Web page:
FIG. 2 illustrates an embodiment of the present WDM device comprising an etalon with a volume grating interposed between the reflective mirrors and the angle of one or both of the mirrors being independently adjustable with respect to each other. FIG. 2a illustrates another embodiment of a WDM device constructed in accordance with the present invention comprising a waveguide etalon with a volume grating region embedded inside the waveguide. More specifically, the WDM device shown generally at 50 includes a waveguide etalon comprising a substrate 52 having a waveguide 54 on substrate 52. Waveguide 54 has one face 58 tilted with respect to an opposing face 56 at a fixed angle Δφ (the dotted line being parallel to face 56). Face 58 and a portion of opposing face 56 are each coated with a highly reflective coating. Input face portion 60 (adjacent to face portion 56) and opposing output faces 62 and 64 are coated with an antireflection coating. A Bragg grating 68 is embedded in waveguide 54 between the reflective opposing face 58 and face portion 56. The grating 68 is designed and orientated so that when a light beam is directed by the etalon through the grating the beam is multiply reflected through the grating in preselected directions so that light with wavelength satisfying the Bragg condition on each traversal is selectively diffracted in preselected directions.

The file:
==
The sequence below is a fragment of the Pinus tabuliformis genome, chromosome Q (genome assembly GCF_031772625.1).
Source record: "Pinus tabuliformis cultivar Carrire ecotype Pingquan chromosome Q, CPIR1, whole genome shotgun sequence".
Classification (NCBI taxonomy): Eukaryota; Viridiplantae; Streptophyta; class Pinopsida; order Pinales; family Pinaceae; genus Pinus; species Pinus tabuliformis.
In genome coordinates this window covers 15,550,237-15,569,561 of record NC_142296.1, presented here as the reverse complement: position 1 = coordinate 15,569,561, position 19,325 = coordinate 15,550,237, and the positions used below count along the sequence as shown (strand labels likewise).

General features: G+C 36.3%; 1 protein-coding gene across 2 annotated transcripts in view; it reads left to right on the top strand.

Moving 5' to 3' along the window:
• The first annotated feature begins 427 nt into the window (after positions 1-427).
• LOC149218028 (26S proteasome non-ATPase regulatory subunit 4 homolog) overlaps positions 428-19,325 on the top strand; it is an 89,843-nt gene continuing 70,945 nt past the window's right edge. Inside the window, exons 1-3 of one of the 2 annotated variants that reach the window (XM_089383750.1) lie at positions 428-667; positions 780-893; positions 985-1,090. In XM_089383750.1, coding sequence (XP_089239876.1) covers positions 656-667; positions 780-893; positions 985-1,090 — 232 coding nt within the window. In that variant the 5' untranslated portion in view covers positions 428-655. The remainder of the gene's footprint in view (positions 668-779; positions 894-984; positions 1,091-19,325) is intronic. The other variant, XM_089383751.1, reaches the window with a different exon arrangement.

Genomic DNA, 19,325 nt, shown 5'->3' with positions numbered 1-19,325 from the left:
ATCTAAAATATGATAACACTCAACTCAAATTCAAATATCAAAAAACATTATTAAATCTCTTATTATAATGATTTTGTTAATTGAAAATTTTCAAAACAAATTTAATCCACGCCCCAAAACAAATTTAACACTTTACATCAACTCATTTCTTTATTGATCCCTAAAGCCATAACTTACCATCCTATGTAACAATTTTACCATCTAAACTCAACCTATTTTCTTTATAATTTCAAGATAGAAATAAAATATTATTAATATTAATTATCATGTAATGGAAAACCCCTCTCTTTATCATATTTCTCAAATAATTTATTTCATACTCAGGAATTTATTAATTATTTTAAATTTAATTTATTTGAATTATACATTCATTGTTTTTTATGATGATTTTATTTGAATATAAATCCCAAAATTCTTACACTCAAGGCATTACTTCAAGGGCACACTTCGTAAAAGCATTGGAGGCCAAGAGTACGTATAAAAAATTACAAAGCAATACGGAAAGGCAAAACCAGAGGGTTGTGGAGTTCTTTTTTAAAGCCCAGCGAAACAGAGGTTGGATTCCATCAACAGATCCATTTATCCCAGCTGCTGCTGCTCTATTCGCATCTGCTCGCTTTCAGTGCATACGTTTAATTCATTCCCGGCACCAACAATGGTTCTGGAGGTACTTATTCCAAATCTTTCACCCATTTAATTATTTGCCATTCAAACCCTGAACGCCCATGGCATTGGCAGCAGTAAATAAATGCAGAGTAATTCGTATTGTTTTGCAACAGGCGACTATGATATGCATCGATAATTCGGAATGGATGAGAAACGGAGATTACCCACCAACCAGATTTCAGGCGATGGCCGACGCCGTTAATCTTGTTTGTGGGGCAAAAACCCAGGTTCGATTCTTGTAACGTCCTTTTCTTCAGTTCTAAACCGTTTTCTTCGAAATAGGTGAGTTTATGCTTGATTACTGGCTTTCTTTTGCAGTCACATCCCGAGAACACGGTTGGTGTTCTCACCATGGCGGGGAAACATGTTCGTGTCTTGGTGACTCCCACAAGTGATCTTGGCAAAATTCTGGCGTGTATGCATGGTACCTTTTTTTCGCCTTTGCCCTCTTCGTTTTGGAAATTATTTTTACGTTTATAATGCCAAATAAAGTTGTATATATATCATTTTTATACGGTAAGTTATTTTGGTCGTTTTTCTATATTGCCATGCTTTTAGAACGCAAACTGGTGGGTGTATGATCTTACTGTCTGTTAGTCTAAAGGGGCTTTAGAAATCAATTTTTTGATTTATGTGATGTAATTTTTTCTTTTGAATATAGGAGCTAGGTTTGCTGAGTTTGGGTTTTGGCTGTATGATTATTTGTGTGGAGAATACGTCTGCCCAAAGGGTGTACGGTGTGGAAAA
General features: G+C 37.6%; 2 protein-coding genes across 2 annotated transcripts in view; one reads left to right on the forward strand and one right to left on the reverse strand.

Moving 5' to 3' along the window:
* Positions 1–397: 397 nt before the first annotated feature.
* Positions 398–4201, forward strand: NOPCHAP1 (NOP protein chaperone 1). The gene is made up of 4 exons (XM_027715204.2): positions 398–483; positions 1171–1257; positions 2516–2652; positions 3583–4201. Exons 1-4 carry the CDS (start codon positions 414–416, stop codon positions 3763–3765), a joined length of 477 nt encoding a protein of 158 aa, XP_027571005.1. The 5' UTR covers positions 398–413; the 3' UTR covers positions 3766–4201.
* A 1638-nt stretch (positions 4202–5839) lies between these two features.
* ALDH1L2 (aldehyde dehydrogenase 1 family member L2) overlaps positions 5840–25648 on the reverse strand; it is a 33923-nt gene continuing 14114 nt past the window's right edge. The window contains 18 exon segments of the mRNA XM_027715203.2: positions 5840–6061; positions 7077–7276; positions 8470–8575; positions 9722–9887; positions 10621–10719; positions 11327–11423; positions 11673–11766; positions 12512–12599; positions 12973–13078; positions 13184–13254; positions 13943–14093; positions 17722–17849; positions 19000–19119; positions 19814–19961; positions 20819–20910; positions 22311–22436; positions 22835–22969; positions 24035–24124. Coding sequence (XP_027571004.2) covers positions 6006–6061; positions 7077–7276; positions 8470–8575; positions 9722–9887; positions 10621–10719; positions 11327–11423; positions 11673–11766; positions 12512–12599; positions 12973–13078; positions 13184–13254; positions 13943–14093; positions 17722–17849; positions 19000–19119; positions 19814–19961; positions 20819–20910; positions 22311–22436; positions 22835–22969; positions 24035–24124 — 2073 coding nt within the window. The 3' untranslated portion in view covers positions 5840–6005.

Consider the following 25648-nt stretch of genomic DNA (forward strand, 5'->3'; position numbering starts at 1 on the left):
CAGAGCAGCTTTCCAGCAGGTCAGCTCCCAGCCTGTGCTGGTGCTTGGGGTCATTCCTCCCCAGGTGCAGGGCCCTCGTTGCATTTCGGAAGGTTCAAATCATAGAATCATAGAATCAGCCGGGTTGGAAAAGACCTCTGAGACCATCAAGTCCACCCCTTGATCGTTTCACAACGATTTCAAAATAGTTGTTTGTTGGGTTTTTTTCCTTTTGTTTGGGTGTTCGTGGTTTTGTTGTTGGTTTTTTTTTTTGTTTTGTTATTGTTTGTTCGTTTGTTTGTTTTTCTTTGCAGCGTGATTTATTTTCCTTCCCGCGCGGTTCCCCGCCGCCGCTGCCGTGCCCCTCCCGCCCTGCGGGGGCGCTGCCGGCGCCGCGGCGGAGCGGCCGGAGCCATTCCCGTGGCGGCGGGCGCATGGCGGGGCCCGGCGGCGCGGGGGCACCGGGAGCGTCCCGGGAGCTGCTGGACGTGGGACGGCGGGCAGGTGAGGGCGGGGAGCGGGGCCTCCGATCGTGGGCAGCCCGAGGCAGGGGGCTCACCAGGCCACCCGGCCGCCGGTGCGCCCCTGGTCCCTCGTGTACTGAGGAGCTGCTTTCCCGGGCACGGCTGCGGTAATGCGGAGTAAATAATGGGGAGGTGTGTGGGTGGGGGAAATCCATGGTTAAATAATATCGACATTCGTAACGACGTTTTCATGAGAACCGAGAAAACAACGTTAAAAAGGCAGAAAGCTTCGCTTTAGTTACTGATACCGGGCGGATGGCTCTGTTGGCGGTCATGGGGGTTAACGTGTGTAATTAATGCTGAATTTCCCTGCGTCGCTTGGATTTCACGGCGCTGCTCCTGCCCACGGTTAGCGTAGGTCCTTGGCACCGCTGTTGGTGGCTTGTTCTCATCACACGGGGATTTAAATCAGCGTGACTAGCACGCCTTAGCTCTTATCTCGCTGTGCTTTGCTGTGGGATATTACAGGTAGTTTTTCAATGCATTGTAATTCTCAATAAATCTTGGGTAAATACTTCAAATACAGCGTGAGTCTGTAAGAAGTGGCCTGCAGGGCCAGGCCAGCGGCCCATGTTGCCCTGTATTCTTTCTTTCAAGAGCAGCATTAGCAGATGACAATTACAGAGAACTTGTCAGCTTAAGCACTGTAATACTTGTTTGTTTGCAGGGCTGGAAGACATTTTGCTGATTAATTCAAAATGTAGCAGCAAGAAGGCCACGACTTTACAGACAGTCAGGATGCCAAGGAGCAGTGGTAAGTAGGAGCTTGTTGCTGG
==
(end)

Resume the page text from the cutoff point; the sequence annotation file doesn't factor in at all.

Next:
Detector arrays 74' and 76' are located with respect to output faces 62 and 64 respectively to intercept the separated beams of differing wavelengths. The detector arrays may be mounted (or fabricated) directly on the substrate at the output faces or may be separate and spaced from the waveguide as shown in FIG. 2a.